As we celebrate Alabama’s 200th birthday, it’s time to honor the people who have shaped and developed our state. On the list of influential names are musicians, writers and artists who have had a lasting impact on our daily lives.
One such artist was Frank Lockwood, a noted 20th-century Montgomery architect who designed homes, schools and public buildings throughout Alabama and the Southeast. Talladega and Anniston can claim a part of his story.
Lockwood’s name is mentioned prominently each year during “April in Talladega,” when tours are given of historic homes. In fact, 11 structures in the Silk Stocking District were designed by him.
Here are some additional Lockwood accomplishments around the state, according to an article by John B. Scott, Jr. in Alabama Heritage Magazine in spring 2002:
• In 1905, Lockwood’s plan was chosen in the design competition for the expansion and renovation of the Alabama State Capitol, a highly prized commission. New wings for the landmark were constructed from 1906-14 in keeping with his revised plan.
• Funds were set aside in 1907 by the Alabama Legislature for four new halls at the University of Alabama. Lockwood was engaged for three: Comer, Smith and Morgan halls.
• In Talladega, Carnegie-Jemison Library, built in 1908, now houses Heritage Hall Museum. The building is one of only four Alabama Carnegie Libraries still standing. “Making Alabama,” a bicentennial traveling exhibit, just ended its run at the museum; it will be on tour around the state for the next 19 months.
• Saint Peter’s Episcopal Church in Talladega is a classic gothic structure completed in 1928 that had Lockwood as its architect. The choice was due to a generous bequest of a church member whose will stipulated that the church be designed by Lockwood and the material be Indiana limestone.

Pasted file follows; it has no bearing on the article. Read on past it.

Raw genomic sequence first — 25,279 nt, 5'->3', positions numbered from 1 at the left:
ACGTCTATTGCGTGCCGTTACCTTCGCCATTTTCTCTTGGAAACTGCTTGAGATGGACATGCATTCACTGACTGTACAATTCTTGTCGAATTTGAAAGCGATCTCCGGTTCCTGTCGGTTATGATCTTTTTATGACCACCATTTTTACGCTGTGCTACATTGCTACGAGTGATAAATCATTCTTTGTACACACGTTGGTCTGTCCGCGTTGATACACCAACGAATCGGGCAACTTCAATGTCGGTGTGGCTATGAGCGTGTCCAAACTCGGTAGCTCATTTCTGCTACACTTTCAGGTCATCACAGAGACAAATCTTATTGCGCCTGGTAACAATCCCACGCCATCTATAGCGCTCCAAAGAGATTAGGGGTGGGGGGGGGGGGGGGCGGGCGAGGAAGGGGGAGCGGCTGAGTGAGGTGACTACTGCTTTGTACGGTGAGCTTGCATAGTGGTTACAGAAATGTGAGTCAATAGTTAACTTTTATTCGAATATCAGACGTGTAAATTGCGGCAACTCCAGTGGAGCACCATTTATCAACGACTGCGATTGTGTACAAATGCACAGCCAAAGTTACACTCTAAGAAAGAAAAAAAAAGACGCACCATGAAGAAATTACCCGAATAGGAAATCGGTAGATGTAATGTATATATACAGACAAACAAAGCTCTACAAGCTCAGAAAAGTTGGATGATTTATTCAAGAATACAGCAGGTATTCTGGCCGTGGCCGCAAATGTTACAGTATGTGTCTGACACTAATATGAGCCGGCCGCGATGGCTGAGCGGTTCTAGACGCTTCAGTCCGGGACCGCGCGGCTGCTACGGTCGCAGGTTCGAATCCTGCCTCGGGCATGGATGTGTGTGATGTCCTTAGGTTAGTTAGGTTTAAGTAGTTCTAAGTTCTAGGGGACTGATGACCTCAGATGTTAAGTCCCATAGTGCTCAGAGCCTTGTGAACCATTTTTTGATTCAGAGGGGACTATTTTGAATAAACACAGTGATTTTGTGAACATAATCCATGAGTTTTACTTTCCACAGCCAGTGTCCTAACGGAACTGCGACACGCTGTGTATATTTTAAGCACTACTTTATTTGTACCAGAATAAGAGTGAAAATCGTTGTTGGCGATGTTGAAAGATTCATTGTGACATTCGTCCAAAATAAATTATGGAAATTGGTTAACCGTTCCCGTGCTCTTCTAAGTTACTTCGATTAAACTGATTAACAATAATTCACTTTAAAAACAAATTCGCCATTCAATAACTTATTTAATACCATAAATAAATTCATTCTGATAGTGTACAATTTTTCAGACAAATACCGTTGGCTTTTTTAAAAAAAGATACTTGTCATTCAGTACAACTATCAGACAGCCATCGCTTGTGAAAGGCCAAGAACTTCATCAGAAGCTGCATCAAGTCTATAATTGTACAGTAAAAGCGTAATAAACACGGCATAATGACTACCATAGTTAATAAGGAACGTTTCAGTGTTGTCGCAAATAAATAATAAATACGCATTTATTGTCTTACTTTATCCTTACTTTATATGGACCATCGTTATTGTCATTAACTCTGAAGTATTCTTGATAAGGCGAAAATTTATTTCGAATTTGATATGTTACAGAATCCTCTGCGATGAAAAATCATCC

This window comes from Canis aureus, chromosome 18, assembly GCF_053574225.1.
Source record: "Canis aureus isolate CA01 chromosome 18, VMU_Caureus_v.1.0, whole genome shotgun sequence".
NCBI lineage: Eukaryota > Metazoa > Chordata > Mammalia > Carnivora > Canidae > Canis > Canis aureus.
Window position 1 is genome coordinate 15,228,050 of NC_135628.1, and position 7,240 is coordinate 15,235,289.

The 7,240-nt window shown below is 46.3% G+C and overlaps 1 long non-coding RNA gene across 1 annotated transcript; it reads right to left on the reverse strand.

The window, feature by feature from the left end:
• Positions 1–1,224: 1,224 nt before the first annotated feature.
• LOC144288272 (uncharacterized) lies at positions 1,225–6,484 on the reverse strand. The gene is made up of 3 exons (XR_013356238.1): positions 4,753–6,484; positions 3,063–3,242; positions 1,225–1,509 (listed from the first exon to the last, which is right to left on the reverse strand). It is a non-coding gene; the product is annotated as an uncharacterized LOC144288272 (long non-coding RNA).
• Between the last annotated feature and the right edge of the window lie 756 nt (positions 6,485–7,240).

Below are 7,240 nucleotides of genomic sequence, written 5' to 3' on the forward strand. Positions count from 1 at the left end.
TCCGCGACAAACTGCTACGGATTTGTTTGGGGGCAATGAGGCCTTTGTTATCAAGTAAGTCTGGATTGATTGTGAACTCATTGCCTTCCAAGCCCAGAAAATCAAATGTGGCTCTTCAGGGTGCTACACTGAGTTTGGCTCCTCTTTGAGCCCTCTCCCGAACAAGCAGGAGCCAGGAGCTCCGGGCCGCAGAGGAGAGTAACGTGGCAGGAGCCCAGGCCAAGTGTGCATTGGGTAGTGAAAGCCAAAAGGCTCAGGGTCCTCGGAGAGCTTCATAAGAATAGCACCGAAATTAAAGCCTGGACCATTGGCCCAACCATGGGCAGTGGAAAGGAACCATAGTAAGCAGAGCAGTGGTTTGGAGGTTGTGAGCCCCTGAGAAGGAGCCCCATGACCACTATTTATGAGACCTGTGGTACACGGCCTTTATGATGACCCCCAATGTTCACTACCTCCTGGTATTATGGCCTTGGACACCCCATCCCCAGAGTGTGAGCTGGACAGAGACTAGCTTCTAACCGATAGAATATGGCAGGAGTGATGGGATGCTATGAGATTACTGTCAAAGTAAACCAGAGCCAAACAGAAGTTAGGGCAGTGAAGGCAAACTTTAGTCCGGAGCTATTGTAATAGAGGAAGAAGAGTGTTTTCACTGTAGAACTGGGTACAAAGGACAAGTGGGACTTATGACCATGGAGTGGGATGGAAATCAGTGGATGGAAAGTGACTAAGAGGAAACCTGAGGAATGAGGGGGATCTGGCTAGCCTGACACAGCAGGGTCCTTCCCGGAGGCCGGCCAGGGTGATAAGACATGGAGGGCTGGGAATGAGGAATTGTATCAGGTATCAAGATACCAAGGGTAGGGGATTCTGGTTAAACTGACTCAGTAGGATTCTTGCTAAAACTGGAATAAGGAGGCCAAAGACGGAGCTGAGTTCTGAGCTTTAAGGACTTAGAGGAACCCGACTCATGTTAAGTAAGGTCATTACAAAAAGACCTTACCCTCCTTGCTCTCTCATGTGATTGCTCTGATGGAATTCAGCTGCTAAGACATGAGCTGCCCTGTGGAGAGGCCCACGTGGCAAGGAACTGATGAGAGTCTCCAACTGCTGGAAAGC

• The federal courthouse and post office in Montgomery, completed in 1932, is considered Lockwood’s finest and last major project. In 1988, it was placed on the National Register of Historic Places.
• Lockwood also designed numerous homes in Montgomery for affluent clientele in the 1920s.
Lockwood in Calhoun County
Earlier in his career, Lockwood began work for New York architect George B. Post. He was sent in 1890 by Post to supervise an unnamed project in Anniston.
Later, from 1917 until 1925, the firm’s office of Lockwood, Poundstone & Billie was in the Caldwell Building on Noble Street. (Edward F. Billie, the resident partner, lived at 1112 Wilmer Ave.)
The formal contract for remodeling the Calhoun County Home and Hospital for Dependents in Jacksonville was drawn by Lockwood, as reported in The Anniston Star on Aug. 23, 1928. The building is believed to have been located at 1200 Church St. S.E., part of what now is the Calhoun County Career Academy.
Plans and specifications for the addition to the Carnegie Library in Anniston in 1930 were provided by Lockwood, according to The Anniston Star in the Jan. 12 issue of that year.
After his death in 1936, a summary of Lockwood’s life in The Montgomery Advertiser stated that he was a soft-spoken man and a traditionalist in his art. His mission to be a competent craftsman and one who created sound design was always on his mind. He was able to create a combination of charm and everyday utility in his structures.
Also, is it possible that Lockwood Avenue here was named after him?
Ramsey Whitney captures role in ‘Annie’
A young actress familiar to local theater-goers will be seen in the Alabama Shakespeare Festival’s musical “Annie” this summer, playing July 4 through Aug. 5.
Ramsey Whitney was chosen for the role of Pepper, one of the main orphans in the cast. She is also understudy to the role of Annie. Follow her Facebook page for more performance date details.
Whitney, who is in Cast Kidz, will be entering the eighth grade at Munford Middle School this fall.
Hervey Folsom writes about the local arts scene every Sunday. Contact her at firstname.lastname@example.org.